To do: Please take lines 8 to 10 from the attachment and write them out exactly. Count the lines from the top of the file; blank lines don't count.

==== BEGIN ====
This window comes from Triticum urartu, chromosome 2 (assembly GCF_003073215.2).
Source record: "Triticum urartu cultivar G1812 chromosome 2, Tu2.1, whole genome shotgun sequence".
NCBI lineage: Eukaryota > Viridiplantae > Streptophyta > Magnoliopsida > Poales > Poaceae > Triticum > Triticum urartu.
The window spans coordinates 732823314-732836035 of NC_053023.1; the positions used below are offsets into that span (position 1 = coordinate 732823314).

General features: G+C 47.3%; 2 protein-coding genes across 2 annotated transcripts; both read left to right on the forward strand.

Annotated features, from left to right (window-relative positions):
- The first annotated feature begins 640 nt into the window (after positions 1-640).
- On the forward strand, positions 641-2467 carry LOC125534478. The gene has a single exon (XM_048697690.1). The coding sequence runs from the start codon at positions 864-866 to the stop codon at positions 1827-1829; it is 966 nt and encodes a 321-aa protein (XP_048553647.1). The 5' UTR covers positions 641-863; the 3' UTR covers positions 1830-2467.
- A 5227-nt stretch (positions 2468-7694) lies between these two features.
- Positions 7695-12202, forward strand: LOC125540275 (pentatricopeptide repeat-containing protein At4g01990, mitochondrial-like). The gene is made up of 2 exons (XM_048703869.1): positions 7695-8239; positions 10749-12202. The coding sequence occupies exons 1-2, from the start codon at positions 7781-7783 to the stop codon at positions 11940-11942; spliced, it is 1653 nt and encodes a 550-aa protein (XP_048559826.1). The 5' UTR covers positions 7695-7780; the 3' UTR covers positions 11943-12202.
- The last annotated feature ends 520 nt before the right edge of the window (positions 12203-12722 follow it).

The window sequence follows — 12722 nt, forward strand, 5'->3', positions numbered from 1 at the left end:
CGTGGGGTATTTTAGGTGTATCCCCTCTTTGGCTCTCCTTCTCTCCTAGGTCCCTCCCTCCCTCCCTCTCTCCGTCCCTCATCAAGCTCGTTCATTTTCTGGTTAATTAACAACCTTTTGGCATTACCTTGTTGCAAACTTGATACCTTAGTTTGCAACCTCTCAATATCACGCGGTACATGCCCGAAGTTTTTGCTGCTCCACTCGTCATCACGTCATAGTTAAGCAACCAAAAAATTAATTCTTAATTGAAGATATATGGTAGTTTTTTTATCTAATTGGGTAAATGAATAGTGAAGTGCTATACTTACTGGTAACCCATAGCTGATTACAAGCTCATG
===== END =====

- On the forward strand, positions 641-2467 carry LOC125534478. The gene has a single exon (XM_048697690.1). The coding sequence runs from the start codon at positions 864-866 to the stop codon at positions 1827-1829; it is 966 nt and encodes a 321-aa protein (XP_048553647.1). The 5' UTR covers positions 641-863; the 3' UTR covers positions 1830-2467.
- A 5227-nt stretch (positions 2468-7694) lies between these two features.
- Positions 7695-12202, forward strand: LOC125540275 (pentatricopeptide repeat-containing protein At4g01990, mitochondrial-like). The gene is made up of 2 exons (XM_048703869.1): positions 7695-8239; positions 10749-12202. The coding sequence occupies exons 1-2, from the start codon at positions 7781-7783 to the stop codon at positions 11940-11942; spliced, it is 1653 nt and encodes a 550-aa protein (XP_048559826.1). The 5' UTR covers positions 7695-7780; the 3' UTR covers positions 11943-12202.